Gaza: Health System On Brink Of Collapse
Palestinian Health System in on Brink of Collapse; patients and injured denied access to medical care
1. Medical Crisis in
Israeli military forces commenced widespread operations against on 27.2.08, following the death of an Israeli civilian in a college campus in the south of , and damage caused by a Qassam rocket to a hospital campus in the town of Ashqelon. As a result of these operations 101 Palestinians (according to Palestinian counts), the majority of whom were civilians, have been killed. Two Israeli soldiers have also been killed. This number of casualties is the highest since the start of the AlAqsa in 2000.
As early as Wednesday at 22:30, Israeli forces shelled the compound of the Ministry of Interior. As a result two civilian structures were severely damaged: the Palestinian Medical Relief Society office and dispensary, including its Mobile Clinic vehicle, and the offices of Palestinian human rights organization Al-Mezan. Both organizations are long-term partners of PHR-Israel and have provided for the rights of Palestinian patients and civilians for many years. 7-month-old baby Muhammad alBurai was killed in the same attack, when his home, adjacent to the compound, collapsed on top of him.
Following a weekend of continuous airstrikes, shellings and limited land strikes, hospitals in are now finding it almost impossible to function due to massive overload of injured people continuing to arrive for admission today, and since last Wednesday, 27.2.08.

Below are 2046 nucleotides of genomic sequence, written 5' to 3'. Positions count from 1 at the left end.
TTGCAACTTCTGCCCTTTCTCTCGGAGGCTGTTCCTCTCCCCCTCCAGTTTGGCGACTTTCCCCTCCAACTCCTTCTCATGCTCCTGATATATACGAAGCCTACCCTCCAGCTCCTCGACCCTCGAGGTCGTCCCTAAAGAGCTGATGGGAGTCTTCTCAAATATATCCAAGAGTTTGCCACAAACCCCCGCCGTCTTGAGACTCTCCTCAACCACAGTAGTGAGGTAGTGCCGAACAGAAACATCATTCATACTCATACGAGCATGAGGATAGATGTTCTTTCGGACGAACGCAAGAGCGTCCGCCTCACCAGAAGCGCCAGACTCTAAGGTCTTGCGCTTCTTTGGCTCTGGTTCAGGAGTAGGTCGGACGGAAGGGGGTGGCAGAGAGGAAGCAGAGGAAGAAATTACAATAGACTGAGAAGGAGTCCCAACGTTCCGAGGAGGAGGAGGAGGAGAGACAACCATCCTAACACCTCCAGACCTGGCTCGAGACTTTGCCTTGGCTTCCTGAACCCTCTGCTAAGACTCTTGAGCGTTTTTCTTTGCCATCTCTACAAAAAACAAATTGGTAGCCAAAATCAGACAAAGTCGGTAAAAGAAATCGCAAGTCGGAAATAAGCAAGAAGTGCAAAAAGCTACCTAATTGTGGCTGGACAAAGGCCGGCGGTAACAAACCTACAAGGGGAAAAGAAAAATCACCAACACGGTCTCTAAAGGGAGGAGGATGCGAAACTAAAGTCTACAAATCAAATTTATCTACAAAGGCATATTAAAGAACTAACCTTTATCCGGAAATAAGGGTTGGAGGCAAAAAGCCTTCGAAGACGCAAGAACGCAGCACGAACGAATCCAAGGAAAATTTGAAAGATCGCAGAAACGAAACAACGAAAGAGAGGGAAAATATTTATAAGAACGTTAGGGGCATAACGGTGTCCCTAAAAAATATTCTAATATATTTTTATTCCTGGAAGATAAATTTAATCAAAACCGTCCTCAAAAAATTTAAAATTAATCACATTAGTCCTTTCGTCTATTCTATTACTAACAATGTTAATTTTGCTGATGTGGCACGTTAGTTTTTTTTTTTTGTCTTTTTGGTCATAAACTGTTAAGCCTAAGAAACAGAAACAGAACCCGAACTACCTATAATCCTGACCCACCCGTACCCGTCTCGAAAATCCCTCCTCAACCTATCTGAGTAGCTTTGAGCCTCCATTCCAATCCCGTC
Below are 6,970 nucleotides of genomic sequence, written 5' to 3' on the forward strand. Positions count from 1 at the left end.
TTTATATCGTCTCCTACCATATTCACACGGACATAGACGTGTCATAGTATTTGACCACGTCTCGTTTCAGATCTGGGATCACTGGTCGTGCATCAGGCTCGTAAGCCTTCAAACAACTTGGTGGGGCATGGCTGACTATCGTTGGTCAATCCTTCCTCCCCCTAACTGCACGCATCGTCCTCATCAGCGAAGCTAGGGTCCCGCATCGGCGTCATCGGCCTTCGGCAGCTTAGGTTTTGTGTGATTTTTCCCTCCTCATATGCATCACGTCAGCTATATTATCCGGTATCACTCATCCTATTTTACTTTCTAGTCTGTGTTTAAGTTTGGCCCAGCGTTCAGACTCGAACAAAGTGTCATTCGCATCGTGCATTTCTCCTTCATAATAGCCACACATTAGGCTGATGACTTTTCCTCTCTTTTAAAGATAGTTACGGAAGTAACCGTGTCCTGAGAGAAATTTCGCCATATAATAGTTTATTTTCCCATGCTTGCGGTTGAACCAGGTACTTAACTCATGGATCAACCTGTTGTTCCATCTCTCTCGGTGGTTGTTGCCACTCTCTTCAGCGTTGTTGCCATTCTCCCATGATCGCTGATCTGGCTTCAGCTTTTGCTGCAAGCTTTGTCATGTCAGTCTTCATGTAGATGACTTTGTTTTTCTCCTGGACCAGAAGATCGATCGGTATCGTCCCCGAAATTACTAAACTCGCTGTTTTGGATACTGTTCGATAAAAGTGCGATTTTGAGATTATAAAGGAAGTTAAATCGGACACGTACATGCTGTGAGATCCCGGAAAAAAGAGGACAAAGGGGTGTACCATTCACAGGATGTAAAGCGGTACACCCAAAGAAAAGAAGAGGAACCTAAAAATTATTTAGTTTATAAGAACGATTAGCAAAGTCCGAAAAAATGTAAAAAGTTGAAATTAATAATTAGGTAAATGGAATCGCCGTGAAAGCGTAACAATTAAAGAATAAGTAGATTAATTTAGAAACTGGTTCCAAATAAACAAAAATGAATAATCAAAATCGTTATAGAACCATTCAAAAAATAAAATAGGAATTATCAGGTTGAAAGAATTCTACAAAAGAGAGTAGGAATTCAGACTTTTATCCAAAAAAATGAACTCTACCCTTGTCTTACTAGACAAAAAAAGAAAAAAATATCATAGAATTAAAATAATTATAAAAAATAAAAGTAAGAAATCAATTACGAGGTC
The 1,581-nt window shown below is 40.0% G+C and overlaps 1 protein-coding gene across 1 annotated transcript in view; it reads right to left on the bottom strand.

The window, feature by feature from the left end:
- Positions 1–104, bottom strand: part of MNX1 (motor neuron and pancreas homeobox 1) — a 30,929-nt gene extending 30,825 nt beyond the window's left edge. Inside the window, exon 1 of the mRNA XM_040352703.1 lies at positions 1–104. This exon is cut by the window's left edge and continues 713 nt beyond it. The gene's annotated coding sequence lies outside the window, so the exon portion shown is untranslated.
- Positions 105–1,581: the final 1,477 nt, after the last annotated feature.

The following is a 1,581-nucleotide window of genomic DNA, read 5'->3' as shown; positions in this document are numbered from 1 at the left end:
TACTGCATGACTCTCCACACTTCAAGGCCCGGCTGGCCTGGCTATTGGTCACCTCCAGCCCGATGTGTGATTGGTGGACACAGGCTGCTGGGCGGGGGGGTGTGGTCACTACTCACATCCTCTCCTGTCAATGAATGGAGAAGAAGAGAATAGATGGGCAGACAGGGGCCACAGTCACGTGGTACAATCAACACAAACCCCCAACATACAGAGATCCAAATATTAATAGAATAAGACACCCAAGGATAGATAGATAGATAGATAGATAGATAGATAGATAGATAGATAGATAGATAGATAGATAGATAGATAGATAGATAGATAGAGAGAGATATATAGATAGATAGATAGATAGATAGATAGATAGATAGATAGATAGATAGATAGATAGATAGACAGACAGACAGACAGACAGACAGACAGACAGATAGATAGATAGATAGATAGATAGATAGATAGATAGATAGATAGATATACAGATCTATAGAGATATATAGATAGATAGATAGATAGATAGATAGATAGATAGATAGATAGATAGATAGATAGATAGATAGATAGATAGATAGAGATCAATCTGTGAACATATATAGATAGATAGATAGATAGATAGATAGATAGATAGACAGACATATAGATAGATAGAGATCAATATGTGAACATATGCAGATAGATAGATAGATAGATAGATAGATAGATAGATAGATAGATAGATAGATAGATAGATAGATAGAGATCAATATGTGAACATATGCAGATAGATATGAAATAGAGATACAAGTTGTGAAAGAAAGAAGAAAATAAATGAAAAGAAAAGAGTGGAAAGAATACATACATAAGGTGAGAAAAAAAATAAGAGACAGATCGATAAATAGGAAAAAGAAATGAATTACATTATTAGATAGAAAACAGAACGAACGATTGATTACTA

The larger hospitals in are fully occupied. Since Friday 29.3.08, surgery is performed 24 hours a day in all 12 operating theaters of Shifaa' Hospital. Medical teams at this hospital are working in emergency mode since 4 days ago. Medical supplies and other equipment are dwindling, and there is a shortage in beds, needles, wound dressings, anesthetics and heavy medical equipment such as CPR machines.
As a result of recent events, the ability of hospital departments to maintain their routine services is impaired. The enormous numbers of injured arriving and the necessity to cover the shortage in beds has forced hospitals to stop medical treatment of dozens of patients, including cancer patients, heart patients and other chronic patients, and to send them to their homes until the end of the crisis.
According to medical information received from Shifaa' hospital, the majority of injuries are a result of direct hits, shrapnel and shock waves caused by bombardments by the , as well as the collapse of buildings on their inhabitants.
Following basic initial care provided at Shifaa', and after assessment, the hospital has decided to refer dozens of patients in life-threatening condition with the greatest possible urgency to hospitals outside the Gaza Strip.
Of these dozens, PHR-Israel has received a list of 25 patients, all suffering from explosive injuries, who are in urgent need of medical care and were referred to Israeli medical centers. Fourteen are currently unconscious in grave danger of their lives, seven others are severe orthopedic cases (injuries to lower limbs) and four are severe internal cases. All have submitted requests to exit via Erez Crossing but have not yet received any response from the Israeli authorities. All the cases are severe and extremely urgent.